Why conduct SIA study if no plan to acquire land for SilverLine: Kerala HC asks state

The court also asked the need for a Social Impact Assessment (SIA) study in view of the Union government’s stand that it was "advisable" that land acquisition proceedings for the project be stopped for now.
SilverLine project
SilverLine project
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The Kerala High Court on Monday asked the state government why it was carrying out a survey to identify properties for Social Impact Assessment (SIA) study in relation to the SilverLine project when it claims it presently has no intention of acquiring land for the same. Justice Devan Ramachandran said SIA study under the Fair Compensation Act was a part of the land acquisition process and if the state claims it has no intention to acquire land, then the SIA would not be necessary and therefore, no survey was required to aid it.

The questions and observations by the court came during hearing of several pleas of which some opposed the survey being conducted and the others were against the laying of concrete poles to identify land meant for the SIA study.

The court also questioned the need for an SIA study in view of the Union government’s stand that it was "advisable" that land acquisition proceedings for the project be stopped for now.

It also asked whether an SIA study would be considered a part of the pre-investment activities which were permitted as part of the in-principle approval granted to the project by the Railways.

While listing the matters to February 18 to await specific clarification from the state on the queries raised and in view of the Union government’s stand, the court said further survey "would be unnecessary" for now as the Railways has said that the present alignment of the track has to be altered.

In such a situation, the expenditure on a survey would be "superfluous" and "wasted", the court said and directed that till February 18 further survey and acquisition steps in relation to the petitioners' properties "shall stand deferred".

The court on January 20 had deferred the survey process till February 7 to await certain clarifications from the state regarding the survey it was carrying out.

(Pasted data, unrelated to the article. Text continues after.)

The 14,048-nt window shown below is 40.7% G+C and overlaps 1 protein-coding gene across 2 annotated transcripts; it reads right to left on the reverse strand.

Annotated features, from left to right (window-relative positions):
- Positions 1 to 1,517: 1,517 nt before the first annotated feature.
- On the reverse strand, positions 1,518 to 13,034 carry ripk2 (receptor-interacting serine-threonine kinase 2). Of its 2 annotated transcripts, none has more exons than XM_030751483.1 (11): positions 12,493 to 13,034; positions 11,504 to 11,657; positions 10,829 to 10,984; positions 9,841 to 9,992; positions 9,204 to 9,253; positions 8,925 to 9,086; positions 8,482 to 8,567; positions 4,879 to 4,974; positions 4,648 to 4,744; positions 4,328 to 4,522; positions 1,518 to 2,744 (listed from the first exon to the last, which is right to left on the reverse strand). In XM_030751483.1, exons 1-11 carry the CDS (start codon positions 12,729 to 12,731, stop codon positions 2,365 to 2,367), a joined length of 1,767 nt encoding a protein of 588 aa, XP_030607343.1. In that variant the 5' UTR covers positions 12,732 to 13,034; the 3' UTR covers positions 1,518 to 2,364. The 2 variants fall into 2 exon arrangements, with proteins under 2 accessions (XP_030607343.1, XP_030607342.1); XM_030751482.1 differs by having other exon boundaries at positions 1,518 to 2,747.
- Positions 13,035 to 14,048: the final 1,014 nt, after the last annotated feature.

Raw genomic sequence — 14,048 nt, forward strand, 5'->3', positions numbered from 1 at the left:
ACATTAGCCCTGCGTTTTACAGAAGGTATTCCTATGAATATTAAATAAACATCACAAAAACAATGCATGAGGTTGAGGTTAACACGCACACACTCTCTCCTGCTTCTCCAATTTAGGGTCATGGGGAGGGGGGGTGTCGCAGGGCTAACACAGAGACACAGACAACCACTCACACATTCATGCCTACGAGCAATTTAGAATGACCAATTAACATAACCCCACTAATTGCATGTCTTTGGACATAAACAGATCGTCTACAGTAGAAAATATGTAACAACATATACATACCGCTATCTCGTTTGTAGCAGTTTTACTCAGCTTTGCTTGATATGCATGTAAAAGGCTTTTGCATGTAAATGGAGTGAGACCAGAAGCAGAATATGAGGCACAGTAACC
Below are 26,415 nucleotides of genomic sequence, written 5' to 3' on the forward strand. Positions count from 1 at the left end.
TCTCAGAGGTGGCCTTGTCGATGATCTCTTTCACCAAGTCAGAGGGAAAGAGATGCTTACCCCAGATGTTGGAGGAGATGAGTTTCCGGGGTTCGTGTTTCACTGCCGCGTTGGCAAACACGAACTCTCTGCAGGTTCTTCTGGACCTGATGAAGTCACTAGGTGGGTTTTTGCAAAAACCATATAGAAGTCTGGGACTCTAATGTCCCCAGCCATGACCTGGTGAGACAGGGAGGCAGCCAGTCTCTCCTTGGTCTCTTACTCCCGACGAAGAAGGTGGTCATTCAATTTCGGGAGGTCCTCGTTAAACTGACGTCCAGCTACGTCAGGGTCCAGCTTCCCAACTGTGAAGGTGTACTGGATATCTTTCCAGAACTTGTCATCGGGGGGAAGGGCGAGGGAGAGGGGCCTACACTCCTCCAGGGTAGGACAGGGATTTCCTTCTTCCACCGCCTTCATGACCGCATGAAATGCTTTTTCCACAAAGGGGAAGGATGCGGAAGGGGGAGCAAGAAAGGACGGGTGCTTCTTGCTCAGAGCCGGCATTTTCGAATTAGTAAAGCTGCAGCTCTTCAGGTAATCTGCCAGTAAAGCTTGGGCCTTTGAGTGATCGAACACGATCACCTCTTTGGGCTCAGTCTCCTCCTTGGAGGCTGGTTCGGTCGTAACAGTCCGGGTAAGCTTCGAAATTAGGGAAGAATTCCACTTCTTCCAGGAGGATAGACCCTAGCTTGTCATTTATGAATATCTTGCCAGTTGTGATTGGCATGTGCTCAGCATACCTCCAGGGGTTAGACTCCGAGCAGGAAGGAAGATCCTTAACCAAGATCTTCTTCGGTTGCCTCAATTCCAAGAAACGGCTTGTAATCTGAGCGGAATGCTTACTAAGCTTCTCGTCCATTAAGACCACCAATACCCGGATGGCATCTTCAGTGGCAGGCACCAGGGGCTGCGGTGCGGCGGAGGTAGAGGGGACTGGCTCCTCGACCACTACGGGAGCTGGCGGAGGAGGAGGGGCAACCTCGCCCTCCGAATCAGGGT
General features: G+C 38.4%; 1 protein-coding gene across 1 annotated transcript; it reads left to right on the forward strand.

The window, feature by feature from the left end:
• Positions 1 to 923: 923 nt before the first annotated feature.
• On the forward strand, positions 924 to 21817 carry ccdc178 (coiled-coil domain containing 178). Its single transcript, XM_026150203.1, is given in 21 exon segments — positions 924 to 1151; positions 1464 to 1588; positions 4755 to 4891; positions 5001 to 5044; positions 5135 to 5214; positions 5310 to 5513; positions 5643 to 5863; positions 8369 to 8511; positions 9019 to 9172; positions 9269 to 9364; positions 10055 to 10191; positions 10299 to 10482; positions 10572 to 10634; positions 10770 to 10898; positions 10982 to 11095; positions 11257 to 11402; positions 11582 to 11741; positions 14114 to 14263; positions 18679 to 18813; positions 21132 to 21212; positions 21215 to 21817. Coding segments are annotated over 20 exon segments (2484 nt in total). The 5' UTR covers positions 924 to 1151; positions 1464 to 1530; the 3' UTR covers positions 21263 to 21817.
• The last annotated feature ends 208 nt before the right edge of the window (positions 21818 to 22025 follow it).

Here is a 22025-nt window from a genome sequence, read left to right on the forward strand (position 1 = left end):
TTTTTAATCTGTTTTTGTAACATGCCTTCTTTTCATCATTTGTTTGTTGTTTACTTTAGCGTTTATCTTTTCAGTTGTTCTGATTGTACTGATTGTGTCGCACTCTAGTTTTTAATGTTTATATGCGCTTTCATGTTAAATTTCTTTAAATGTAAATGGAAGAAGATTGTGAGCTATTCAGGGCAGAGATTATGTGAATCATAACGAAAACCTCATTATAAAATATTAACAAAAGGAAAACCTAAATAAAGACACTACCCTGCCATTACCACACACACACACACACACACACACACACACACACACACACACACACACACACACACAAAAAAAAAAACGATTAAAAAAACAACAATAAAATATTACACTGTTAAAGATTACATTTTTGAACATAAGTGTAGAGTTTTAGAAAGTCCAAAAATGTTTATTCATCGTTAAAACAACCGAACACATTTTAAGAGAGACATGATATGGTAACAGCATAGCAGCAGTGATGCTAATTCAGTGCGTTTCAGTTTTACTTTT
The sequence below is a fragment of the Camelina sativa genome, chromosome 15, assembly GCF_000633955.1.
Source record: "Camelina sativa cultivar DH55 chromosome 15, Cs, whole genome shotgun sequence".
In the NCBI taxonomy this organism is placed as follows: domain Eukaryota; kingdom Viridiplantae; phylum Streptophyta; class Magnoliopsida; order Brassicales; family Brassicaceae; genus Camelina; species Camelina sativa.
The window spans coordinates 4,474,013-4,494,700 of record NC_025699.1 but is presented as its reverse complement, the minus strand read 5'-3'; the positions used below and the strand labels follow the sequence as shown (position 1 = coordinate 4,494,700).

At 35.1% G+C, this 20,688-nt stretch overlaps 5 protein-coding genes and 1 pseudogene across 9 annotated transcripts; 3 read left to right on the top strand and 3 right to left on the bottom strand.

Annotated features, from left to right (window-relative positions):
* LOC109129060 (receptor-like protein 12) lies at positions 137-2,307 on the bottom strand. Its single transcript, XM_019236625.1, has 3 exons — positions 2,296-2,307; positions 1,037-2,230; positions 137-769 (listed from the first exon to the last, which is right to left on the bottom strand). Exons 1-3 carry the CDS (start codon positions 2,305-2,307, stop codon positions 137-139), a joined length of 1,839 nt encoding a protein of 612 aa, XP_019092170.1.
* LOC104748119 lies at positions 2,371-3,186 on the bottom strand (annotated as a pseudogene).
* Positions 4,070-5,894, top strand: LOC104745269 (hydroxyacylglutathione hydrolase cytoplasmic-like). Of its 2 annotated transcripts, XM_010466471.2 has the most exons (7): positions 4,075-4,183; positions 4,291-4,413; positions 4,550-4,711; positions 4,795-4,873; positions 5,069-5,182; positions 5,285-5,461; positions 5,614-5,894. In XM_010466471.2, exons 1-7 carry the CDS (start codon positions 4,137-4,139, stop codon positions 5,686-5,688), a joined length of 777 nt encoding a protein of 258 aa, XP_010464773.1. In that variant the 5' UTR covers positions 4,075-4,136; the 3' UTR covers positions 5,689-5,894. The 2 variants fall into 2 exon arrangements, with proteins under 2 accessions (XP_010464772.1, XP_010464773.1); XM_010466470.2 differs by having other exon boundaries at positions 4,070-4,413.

However, the state went in appeal to a division bench against the January 20 order.

The larger bench, after hearing all the stakeholders, reserved judgement in the appeal.

In response to the appeal, the Union government had filed a statement in which it had said that it was "advisable" that land acquisition proceedings for the project be stopped at this stage as its financial viability was "questionable" and feasibility of the present track alignment has not been agreed to by the Railway Ministry.

The same stand was taken by the Union government in the proceedings before Justice Ramachandran on Monday.

The Union government further said that permission was granted to Kerala Rail Development Corporation Limited (KRDCL) for conducting geotechnical investigations and hydrological investigations only and subject to KRDCL's adherence to the conditions laid down wherever the alignment was going parallel to the Railway land.

"But permission to plant boundary stones was not agreed to, in the absence of an approved Detailed Project Report (DPR)," it said.

The Union government also said that in-principle approval "only means approval to go ahead with preparation of DPR, etc. which brings out the complete details of the project including financials". 

The state government, meanwhile, contended in the court that present survey was being carried out to aid the SIA study after which it would take a call on whether any land needed to be acquired.

It told the court that it has presently not declared any intention to acquire land for the project.

The Kerala government's ambitious SilverLine project, which is expected to reduce travel time from Thiruvananthapuram to Kasaragod to around four hours, is being opposed by the opposition Congress-led UDF, which has been alleging that it was "unscientific and impractical" and will put a huge financial burden on the state.

The 540 kilometre stretch from Thiruvananthapuram to Kasaragod would be developed by K-Rail -- a joint venture of the Kerala government and the Railway Ministry for developing railway infrastructure in the southern state.

Starting from the state capital, SilverLine trains will have stoppages at Kollam, Chengannur, Kottayam, Ernakulam, Thrissur, Tirur, Kozhikode and Kannur before reaching Kasaragod.

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